Doctors and staff at a Japanese university dissected at least eight U.S. prisoners of war (POWs) while they were still alive during World War II, acknowledges a museum at the university, the Daily Mail reported in April.
“A gruesome display at the newly-opened museum at Kyushu University explains how eight US POWs were taken to the center’s medical school in Fukuoka after their plane was shot down over the skies of Japan in May 1945,” noted the report.
“There, they were subjected to horrific medical experiments – as doctors dissected one soldier’s brain to see if epilepsy could be controlled by surgery, and removed parts of the livers of other prisoners as part of tests to see if they would survive,” it added.
Doctors injected another American soldier with seawater in an experiment to see if it could be substituted for sterile saline solution used to treat dehydration.
The Japanese doctors preserved the remains of the U.S. POWs in formaldehyde until WWII came to an end.
“Evidence of the experiments was heard at an Allied War Crimes tribunal in 1948 against 30 doctors and university staff, by which time the body parts had been destroyed,” reported the Daily Mail.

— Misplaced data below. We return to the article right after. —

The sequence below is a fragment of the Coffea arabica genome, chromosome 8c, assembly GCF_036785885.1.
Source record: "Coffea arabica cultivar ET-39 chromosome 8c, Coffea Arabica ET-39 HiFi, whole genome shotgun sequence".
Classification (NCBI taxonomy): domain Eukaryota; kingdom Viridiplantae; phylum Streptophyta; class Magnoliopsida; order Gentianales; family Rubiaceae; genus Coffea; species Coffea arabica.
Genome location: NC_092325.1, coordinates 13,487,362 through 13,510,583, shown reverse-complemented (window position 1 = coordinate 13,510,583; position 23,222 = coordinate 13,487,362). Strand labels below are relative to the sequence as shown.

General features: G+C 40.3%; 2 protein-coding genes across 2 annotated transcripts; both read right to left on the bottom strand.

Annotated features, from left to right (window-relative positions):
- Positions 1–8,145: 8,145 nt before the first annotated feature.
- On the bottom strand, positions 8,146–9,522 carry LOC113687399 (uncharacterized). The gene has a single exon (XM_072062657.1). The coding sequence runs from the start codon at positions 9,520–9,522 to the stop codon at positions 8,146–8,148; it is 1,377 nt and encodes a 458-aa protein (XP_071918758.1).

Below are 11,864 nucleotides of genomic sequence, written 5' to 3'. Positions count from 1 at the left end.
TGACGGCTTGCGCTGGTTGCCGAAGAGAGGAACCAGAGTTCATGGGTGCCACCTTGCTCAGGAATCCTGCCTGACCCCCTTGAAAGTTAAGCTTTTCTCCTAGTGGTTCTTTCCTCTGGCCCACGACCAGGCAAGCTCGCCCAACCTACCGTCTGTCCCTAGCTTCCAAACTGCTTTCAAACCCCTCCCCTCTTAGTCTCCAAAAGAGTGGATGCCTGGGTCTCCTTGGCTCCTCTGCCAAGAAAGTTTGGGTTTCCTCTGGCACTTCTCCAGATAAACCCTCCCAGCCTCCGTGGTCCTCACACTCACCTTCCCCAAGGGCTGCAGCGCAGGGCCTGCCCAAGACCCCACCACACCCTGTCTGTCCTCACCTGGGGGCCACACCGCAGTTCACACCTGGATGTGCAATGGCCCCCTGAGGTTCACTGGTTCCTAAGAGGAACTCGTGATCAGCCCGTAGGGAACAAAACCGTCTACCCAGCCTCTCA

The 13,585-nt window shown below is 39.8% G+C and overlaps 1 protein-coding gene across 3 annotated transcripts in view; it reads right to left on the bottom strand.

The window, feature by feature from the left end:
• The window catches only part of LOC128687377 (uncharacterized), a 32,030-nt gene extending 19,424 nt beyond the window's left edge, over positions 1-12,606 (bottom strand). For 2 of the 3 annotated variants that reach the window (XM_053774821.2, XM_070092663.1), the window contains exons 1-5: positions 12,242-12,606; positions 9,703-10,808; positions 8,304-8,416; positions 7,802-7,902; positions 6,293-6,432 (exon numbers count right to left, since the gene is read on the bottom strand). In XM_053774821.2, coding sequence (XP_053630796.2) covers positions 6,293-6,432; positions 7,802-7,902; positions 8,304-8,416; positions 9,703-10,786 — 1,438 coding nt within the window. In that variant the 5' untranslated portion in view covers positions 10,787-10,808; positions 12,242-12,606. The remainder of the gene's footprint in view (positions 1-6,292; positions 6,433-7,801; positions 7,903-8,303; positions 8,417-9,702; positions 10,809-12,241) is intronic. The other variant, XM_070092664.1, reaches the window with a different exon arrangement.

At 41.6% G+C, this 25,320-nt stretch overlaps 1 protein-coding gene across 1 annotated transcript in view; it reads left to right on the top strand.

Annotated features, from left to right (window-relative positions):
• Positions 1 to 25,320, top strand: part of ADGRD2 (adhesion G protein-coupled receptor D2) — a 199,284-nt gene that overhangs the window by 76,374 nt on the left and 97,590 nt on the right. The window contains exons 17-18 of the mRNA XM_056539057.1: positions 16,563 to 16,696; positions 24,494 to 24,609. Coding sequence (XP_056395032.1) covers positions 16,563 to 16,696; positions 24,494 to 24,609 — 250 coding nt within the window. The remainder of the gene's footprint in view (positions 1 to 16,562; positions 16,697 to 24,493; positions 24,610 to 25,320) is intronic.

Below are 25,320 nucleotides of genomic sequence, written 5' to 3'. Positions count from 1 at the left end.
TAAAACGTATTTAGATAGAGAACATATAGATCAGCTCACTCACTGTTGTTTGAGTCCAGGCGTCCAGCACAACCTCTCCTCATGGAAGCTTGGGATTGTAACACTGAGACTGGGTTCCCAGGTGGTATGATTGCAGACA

“In total 23 people were found guilty of vivisection – dissecting and performing surgery on a living thing – and five were sentenced to death,” it added. “General Douglas MacArthur later commuted all death sentences when he was military governor of Japan and all the perpetrators were released.”
An estimated 12 U.S. airmen, the exact number remains a mystery, were aboard Capt. Marvin Watkins’s B-29 when it deployed from Guam on a bombing raid targeting an airfield in Fukuoka.
The airmen all bailed out when the aircraft was hit by a Japanese fighter jet.
“One was killed when another Japanese fighter flew into his parachute,” revealed the Daily Mail. “Local residents converged on the surviving airmen as they landed- one emptied his pistol at the crowd before shooting himself dead, another was stabbed to death by locals.”
“Of the remaining airmen Captain Watkins was taken for interrogation and survived the war, he is believed to have died in Virginia in 1989. The rest died during the horrific vivisection experiments,” it added.
One of the Japanese doctors who carried out the experiments, Todoshi Tono, ended up dedicating his life to shedding light on the atrocities after the war, writing a book against the wishes of his colleagues who wanted their crimes to remain secret.
Teddy Ponczka, one of the U.S. airmen, was stabbed by locals after his plane crashed and assumed he was going to be treated for his injuries when instead he was taken to the university’s medical center, Tono told The Baltimore Sun in 1995.
“In a society where war crimes are still taboo and rarely discussed, although the incident has been extensively documented in books and by US officials,” the museum’s display “represents an official acknowledgement of the atrocity,” noted Daily Mail.